guttergeek review: The Cleaners

Posted by on January 8th, 2010 at 12:11 PM

Mark Wheaton, Joshua Hale Fialkov, and Rahsam Ekedal, The Cleaners: Absent Bodies (Dark Horse, 2010). $14,95, paperback.

If you missed the first four-issue mini-series of The Cleaners which wrapped up this past summer, the trade is good news—-and if you read it, it is still better news, in that it suggests that Dark Horse remains committed to the series despite what were apparently disappointing sales for the critical favorite. Mark Wheaton brings horror screenwriting creds to the project, and he is joined in the scripting by Fialkov with whom he collaborated on 2008’s The Infected. But for me the high point of the series is Ekedel’s pencils and Jon Graef’s coloring: together they lend a surreal aura to the SoCal scene which is alternatively clinical and downright spooky–just right for the strange brew that is this strange book. The story focuses on a highly specialized team of trauma scene cleaners called in for the projects no one wants to touch–or that someone wants no one to know about. They are very, very good at their job, but also take their job a bit more seriously than your usual custodial team. Strange cases and ugly crime scenes lead to stranger and deadlier scenes once you start following the leads, and the blood and gore with which the book opens ends up looking relatively sterile compared to where it all takes them.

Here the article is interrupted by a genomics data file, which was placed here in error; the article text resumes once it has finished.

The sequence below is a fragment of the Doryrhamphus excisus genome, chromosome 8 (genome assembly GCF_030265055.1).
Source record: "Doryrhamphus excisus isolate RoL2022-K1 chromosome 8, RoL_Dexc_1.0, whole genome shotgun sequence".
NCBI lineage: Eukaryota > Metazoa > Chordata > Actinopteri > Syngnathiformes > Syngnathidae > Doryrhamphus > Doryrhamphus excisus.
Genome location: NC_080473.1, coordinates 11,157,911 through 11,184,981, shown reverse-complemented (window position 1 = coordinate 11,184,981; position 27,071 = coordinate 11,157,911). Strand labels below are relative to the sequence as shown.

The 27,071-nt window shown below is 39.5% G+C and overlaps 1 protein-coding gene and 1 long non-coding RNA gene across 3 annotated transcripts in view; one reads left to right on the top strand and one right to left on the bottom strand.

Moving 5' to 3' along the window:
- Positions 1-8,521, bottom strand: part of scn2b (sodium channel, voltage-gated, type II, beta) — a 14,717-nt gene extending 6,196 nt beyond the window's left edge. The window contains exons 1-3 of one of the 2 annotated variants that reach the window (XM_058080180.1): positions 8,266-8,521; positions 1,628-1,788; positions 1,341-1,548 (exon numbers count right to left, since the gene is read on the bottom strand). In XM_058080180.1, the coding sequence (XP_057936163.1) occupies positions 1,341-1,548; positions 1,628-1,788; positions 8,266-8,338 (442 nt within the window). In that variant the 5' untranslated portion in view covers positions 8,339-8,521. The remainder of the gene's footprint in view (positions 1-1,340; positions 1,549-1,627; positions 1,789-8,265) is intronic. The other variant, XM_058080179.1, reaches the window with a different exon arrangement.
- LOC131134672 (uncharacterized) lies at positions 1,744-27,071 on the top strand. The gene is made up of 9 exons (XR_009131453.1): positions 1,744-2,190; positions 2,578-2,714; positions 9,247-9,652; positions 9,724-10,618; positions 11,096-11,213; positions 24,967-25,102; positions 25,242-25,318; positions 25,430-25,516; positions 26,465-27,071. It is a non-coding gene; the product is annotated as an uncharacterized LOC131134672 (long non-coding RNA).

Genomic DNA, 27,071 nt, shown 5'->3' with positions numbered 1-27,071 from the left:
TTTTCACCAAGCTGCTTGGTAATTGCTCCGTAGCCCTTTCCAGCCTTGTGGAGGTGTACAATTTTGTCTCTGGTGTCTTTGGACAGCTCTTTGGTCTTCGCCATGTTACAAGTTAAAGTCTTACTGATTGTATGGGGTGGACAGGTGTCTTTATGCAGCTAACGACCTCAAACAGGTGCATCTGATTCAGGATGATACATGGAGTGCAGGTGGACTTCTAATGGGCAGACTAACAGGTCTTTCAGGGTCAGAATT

As is so often the case, the whole project has the feverishness of a Hollywood movie pitch, and the arc would have most definitely benefitted from another two issues to allow the allow the highly-compressed third act a chance to breathe (and the second act a chance to exist). But it is a good pitch, and I want more. I fear that Wheaton and Dark Horse both might be more interested in pursuing the future of this project in Tinseltown, but there is very real promise to the book’s central characters, and to the premise of a world where high-tech forensic work meets the supernatural (think of it as CSI: Sunnydale). And if readers can put some muscle in the trade sales maybe Dark Horse will give the green-light to let us know what is coming next (and as the final teaser makes clear, it ain’t gonna be pretty).


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